Two new mutations, BA.4 and BA.5 are currently causing a wave of infections in South Africa. “Omicron is very creative in forming variants,” says virologist Norbert Nowotny. The virologist says that the small but growing number of BA.4 and BA.5 cases is something to keep an eye on. “This is being done very well in Austria. On the one hand, with sample sequencing and wastewater analysis. A trend will be seen in the next few weeks.”
For the moment, however, he said, these slightly more than 30 cases should not be classified as tragic. What Austria can learn from the situation in Africa is “to prepare for the fall and winter. Because there will most likely be another corona wave in Europe and thus also in Austria,” the expert said. No one would still have time to make preparations because, so far, the mutations were always ahead of us by a nose.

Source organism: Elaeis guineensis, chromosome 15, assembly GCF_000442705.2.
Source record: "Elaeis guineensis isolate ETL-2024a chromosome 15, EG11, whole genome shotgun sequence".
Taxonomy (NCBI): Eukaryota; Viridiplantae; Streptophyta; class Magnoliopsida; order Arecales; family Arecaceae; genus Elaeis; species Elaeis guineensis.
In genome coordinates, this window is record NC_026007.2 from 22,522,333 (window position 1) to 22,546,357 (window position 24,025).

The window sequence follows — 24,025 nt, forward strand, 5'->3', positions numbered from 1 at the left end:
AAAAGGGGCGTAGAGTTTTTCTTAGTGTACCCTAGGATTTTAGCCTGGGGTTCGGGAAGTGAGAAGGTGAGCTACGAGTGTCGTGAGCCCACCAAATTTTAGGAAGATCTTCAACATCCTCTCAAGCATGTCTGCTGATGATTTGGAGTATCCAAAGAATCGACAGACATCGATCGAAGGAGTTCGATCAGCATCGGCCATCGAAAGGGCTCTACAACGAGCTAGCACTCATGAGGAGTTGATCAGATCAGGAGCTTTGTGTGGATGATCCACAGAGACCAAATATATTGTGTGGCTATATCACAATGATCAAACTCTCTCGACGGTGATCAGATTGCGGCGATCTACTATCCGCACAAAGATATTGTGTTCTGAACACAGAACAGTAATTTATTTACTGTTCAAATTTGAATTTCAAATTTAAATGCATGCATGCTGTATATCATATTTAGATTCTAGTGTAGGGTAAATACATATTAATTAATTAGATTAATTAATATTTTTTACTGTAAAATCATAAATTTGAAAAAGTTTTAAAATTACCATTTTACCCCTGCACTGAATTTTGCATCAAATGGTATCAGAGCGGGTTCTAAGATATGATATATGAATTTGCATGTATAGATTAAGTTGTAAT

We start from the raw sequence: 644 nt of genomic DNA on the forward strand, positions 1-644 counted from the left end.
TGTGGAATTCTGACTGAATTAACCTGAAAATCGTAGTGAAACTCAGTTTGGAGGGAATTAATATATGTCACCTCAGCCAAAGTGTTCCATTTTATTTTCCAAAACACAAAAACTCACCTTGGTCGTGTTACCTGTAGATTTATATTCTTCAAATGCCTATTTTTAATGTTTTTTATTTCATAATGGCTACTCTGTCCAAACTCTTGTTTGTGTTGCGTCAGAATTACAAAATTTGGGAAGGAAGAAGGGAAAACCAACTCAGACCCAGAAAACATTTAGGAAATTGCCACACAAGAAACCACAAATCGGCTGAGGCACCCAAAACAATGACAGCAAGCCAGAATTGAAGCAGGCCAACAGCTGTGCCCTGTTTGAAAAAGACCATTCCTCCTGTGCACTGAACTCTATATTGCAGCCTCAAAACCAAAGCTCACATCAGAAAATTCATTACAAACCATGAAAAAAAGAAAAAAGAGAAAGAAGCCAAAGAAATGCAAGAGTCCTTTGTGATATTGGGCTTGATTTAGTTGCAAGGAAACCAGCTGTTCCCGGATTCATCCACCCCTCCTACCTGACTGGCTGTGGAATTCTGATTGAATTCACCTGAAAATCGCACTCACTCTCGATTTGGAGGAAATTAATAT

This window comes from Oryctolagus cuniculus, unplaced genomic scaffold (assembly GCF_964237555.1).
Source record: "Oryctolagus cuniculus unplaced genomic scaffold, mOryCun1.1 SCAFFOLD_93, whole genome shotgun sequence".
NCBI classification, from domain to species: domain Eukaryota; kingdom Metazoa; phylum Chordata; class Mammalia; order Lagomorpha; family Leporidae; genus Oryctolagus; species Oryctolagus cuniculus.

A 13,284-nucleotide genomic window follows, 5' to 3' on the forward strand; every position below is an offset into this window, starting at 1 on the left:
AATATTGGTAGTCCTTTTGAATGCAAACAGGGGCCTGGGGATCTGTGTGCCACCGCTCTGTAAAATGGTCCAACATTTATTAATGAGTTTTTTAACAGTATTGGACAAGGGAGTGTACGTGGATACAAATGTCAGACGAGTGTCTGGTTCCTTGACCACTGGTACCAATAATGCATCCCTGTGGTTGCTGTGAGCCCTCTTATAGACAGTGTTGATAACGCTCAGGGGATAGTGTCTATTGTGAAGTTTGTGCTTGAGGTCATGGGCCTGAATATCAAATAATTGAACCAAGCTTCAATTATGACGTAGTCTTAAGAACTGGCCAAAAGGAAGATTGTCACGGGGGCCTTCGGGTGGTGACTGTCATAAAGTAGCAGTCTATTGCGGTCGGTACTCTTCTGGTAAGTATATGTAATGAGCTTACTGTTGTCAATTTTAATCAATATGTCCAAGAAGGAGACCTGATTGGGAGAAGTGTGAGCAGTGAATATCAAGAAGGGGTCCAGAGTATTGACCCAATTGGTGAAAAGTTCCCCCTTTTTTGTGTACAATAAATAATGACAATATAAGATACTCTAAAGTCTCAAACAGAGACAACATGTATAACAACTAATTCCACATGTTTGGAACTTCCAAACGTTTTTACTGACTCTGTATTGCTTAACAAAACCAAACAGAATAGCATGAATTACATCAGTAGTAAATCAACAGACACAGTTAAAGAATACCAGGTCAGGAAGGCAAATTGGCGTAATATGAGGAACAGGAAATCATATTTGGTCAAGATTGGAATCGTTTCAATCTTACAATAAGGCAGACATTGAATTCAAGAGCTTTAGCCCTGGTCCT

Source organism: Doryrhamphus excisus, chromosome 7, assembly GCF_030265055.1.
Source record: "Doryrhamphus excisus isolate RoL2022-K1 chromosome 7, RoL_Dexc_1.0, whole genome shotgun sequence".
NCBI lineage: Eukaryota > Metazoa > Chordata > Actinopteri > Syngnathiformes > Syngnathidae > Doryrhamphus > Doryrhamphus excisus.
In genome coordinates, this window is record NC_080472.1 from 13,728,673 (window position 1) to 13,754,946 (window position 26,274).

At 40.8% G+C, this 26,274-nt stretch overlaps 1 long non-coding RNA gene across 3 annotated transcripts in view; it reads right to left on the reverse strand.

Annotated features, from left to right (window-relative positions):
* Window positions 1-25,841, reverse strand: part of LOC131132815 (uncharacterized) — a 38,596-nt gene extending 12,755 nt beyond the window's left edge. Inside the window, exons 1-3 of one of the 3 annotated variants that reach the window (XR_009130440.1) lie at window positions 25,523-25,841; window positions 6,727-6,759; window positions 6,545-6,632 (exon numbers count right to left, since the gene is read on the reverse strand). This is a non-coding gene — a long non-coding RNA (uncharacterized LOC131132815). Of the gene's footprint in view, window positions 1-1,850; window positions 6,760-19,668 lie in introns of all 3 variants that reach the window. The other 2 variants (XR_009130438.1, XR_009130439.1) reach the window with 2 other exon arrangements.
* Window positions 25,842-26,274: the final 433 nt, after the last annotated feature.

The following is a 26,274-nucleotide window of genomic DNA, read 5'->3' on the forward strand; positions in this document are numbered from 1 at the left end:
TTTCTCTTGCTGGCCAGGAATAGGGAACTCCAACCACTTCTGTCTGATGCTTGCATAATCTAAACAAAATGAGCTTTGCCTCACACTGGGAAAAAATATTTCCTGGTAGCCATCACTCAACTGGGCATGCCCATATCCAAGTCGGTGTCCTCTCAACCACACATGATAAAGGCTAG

Nevertheless, vaccination is and remains essential. Because it prevents a severe course due to the infestation of the lungs, explained virologist Monika Redlberger-Fritz. Vaccine manufacturers are currently working at full speed on a so-called pan-vaccine, a vaccine that covers a wide range of variants. “These vaccines could give us a head start,” Nowotny says. In the best case, they could even prevent future pandemics. Whether BA.4 and BA.5 will become established in Austria by the fall and replace BA.2 remains. Depending on the assessment of the situation, the following steps will then be taken. Nowotny assumes an annual vaccination in the fall with an adapted vaccine for the future. Everyone, especially high-risk patients, should be vaccinated for this. Immunity is not achieved by going through an infection – regardless of subtype, whether vaccinated or not.
- source: heute.at/picture: pixabay.com
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